High-throughput Differential Expression Proteomics

Lead Research Organisation: Imperial College London
Department Name: Institute of Biomedical Engineering


In 2001, a major milestone was reached with the publication of the draft sequence of the human genome. It has now become apparent that there are far fewer protein-coding genes in the human genome than proteins in the human proteome. Whilst the genome is relatively stable, each tissue exhibits radically different protein expression that also changes dynamically over its life cycle and with environmental stimulus. Proteomics is therefore playing a major role in elucidating the functional role of many novel genes and their products, as well as in understanding their involvement in biologically relevant phenotypes both in normal cellular processes and disease. Differential proteomics has become a vital tool in the development of earlier and more accurate screening and diagnostic tests for the detection and treatment of disease. Protein biomarkers are discovered through determination of protein expression that changes uniquely through early progression of a disease state. These biomarkers can then be targeted in the development of non-invasive diagnosis, or used as indicators of the efficacy of new medications in drug discovery. The high-throughput discovery of protein biomarkers and the screening of all human proteins to ascertain their functions and interactions are the two major biology driven challenges in proteomics today.These large-scale challenges are too great for the resources of a single laboratory, so open international collaborations are essential and are being championed by the Human Proteome Organisation (HUPO - http://www.hupo.org/). HUPO is an international consortium that promotes the development and awareness of proteomics research and facilitates scientific collaborations between HUPO members and its initiatives. One such initiative is the Brain Proteome Project (BPP / http://www.hbpp.org/). The aims of the BPP are:- To analyse the brain proteome of human and mouse models in healthy, neurodiseased and aged states with emphasis on Alzheimer's and Parkinson's diseases.- To advance knowledge of neurodiseases and aging for developing new diagnostic approaches and medications.- To make neuroproteomic research and its results available in the scientific community and society.The brain is the most complex tissue of higher organisms, and therefore elucidating the protein complement of the brain is the upper limit of a significant challenge to today's current technologies in proteome analysis. The UK is playing a major role in HUPO, significantly through the HUPO Proteomic Standards Initiative (PSI - http://psidev.sourceforge.net/) hosted by the European Bioinformatics Institute, Hixton, Cambridge. However, the UK is under-represented in the BPP and notably in proteome informatics research as a whole. The two greatest technical barriers to large-scale proteomic analyses are:- The need for considerable expert manual interaction in differential expression proteomics. With conventional techniques errors propagate down the pipeline and so considerable expert manual validation is also required, which adds significant subjectivity.- Marked protocol variation in proteomic workflows between laboratories, leading to heterogeneity of results and therefore challenging results integration and cross-validation issues. To lift these barriers, the proposed fellowship aims to underpin proteomics research with an automated proteome informatics pipeline that:- Integrates the statistical power of multiple replicated experiments in order to elucidate all information, so that the accuracy of differential analysis and expression quantification increases to a level where full automation is possible and subjectively is removed.- Build up a statistical formation model of differential expression proteomics from a history of proteomics experiments, to compare and contrast the sensitivity of subtly different proteomic sample preparation, separation and identification protocols for use in subsequent experiment design.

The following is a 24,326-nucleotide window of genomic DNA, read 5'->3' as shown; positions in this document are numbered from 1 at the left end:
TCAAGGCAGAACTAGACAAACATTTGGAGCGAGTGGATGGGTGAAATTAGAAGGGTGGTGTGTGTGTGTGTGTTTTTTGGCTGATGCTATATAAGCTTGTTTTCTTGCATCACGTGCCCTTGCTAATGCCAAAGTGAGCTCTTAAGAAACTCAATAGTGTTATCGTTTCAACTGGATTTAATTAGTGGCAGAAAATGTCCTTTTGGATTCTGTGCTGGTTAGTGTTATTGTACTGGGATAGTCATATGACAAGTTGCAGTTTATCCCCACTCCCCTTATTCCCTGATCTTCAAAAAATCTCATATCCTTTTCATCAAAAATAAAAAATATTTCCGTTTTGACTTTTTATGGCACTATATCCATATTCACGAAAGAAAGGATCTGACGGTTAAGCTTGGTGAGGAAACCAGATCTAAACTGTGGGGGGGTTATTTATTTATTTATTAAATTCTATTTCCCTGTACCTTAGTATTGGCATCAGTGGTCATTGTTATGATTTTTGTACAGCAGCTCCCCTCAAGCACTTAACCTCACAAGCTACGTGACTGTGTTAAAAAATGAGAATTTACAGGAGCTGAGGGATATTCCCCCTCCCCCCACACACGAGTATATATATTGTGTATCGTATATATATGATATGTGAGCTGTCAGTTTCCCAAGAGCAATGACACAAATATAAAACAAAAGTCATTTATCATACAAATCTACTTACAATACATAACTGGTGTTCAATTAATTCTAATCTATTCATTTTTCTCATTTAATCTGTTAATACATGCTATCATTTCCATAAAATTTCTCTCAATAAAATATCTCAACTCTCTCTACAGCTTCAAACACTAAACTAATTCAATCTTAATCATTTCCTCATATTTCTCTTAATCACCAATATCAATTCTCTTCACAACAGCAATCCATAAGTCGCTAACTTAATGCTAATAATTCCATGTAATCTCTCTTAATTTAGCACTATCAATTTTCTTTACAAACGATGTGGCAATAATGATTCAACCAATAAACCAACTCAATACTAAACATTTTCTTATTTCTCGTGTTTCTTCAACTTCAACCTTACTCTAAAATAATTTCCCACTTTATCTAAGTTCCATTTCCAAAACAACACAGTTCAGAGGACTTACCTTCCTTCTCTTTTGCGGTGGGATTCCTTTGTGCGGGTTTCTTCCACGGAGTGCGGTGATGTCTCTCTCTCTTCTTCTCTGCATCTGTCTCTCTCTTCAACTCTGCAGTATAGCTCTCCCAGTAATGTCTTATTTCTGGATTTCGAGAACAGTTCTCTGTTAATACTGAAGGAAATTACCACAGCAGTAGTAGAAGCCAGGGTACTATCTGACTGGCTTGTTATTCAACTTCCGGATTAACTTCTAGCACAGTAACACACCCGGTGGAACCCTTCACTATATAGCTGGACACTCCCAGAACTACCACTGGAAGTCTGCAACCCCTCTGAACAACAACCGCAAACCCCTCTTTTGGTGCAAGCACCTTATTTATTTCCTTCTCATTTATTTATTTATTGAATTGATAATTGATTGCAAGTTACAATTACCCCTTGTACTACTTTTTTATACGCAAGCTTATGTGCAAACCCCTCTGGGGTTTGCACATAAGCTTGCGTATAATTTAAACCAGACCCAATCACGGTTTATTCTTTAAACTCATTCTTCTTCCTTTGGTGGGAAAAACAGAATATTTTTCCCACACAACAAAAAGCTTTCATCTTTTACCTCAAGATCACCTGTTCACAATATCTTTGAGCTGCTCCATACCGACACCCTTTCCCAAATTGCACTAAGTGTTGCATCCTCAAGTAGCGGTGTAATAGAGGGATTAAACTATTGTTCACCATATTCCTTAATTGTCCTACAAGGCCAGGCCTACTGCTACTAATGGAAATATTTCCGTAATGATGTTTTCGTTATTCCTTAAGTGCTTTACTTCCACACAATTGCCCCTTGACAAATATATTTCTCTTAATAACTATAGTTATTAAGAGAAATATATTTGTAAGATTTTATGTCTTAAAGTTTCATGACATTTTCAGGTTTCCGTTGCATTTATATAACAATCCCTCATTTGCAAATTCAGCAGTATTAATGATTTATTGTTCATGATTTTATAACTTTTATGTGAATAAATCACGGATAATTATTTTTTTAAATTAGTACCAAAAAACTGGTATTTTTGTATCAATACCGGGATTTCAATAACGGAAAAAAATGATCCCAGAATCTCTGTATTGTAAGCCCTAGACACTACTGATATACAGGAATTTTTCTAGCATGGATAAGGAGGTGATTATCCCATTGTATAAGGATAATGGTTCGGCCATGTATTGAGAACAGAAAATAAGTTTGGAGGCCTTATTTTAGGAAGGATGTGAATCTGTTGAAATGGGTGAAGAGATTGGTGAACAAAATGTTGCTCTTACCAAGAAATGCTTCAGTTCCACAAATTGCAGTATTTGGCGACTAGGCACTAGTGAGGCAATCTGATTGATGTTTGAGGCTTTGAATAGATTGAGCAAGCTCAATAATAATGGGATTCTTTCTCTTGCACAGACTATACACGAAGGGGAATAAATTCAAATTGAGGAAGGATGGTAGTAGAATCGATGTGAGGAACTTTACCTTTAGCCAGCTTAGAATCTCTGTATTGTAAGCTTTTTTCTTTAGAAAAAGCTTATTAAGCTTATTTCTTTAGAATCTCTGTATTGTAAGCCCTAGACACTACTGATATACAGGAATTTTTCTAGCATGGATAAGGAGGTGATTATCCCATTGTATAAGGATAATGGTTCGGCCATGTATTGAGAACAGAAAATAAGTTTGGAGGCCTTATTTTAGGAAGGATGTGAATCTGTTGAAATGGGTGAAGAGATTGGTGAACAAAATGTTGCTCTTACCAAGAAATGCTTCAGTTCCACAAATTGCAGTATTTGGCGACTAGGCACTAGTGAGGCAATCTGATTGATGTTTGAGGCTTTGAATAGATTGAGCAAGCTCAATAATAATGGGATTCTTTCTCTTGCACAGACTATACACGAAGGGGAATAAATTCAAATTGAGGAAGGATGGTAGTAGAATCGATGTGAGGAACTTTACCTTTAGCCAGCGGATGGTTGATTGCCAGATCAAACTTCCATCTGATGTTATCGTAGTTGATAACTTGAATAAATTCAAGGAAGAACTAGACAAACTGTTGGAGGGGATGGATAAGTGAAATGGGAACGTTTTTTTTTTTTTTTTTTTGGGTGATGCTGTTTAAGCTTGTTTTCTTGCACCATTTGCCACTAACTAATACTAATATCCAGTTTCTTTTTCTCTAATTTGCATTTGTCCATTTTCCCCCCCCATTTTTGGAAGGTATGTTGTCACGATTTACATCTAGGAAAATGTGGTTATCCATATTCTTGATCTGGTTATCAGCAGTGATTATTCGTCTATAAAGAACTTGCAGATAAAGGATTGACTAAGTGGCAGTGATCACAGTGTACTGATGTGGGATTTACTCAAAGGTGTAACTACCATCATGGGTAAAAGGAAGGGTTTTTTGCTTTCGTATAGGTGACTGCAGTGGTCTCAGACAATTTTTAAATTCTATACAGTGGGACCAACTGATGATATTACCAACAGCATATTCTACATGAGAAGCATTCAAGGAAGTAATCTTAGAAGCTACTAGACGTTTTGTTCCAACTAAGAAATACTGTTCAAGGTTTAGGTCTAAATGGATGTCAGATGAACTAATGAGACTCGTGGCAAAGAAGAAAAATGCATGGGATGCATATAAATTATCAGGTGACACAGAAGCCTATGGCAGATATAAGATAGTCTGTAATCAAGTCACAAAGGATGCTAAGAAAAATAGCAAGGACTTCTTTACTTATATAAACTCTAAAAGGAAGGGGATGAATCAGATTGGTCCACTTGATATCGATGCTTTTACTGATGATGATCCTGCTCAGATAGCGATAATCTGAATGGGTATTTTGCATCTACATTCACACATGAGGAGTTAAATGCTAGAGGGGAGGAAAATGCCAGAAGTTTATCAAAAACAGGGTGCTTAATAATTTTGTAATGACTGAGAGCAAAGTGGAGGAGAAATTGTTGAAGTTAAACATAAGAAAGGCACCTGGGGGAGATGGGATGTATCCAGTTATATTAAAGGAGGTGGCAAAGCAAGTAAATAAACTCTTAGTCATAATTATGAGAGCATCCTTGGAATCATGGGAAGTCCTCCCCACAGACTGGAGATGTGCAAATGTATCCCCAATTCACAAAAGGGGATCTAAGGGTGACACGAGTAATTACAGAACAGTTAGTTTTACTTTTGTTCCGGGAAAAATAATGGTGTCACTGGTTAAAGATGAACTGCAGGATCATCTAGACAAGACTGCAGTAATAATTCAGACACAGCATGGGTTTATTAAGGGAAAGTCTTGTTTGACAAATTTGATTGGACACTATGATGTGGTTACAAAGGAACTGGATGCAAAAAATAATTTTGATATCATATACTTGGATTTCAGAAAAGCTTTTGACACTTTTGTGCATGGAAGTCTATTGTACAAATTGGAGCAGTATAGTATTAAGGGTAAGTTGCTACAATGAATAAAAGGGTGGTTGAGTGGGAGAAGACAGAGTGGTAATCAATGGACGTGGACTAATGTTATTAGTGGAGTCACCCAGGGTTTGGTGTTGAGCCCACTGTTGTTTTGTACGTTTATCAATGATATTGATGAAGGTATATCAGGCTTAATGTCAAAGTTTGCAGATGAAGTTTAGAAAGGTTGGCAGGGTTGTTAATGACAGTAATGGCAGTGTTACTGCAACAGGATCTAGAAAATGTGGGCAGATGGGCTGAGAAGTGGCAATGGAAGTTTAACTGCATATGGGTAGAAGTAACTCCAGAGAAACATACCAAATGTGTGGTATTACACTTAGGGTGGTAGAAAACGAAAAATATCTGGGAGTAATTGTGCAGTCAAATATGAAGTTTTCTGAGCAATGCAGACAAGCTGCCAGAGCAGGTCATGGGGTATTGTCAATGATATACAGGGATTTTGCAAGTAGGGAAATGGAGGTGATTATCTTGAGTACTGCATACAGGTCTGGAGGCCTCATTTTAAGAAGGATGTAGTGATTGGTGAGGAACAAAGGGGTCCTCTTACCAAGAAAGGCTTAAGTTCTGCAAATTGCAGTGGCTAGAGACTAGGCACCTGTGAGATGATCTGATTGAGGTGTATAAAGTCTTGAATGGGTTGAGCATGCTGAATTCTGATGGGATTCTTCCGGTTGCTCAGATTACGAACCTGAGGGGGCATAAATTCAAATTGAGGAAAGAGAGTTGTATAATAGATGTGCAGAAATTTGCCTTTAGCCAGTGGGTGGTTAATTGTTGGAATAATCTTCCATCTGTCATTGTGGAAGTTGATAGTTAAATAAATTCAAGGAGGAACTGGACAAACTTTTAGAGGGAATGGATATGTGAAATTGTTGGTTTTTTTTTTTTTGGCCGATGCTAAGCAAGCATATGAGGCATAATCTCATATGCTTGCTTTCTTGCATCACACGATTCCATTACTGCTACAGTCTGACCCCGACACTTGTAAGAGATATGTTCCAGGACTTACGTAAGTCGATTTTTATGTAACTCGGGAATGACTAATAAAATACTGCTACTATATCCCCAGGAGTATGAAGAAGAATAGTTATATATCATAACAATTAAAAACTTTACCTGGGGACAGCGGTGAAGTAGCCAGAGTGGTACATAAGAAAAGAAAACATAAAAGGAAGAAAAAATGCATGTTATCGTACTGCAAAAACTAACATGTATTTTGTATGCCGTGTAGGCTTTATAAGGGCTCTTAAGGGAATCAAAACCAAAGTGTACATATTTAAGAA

Description There is currently a total disconnect between mass spectrometry (MS) expression quantification and downstream goals such as identification, differential analysis and pathway modelling. There is substantial complexity in raw MS data, but it is viewed as confounding rather than a wealth of information to be harnessed. The established approach is reductionist, converting the raw data into a symbolic representation of peaks at the earliest stage, thus propagating errors and failing to present statistical evidence. In this Fellowship I have brought detailed knowledge-based Bayesian methodology right to the raw MS data acquisition stage of the bioinformatics pipeline for the first time. The resulting seaMass framework is the first method to harness a holistic formation model of biological knowledge and physical modelling to describe the formation of raw mass spectra. Because the framework learns the range of isotope distributions possible, it is 15 times more accurate than the ubiquitous averagine model, enabling coincident peptides to be quantified for the first time. With novel use of the appropriate Poisson noise model, I demonstrated accurate separation of mixtures by their morphological diversity. This is also the cornerstone for solving a single Bayesian model that borrows strength across peak shape/skew, periodic chemical baseline and the isotope distribution range at every charge state, leading to a step-change in performance: peptide quantification despite periodic baseline contamination and detection of biologically relevant signals barely discernable from noise.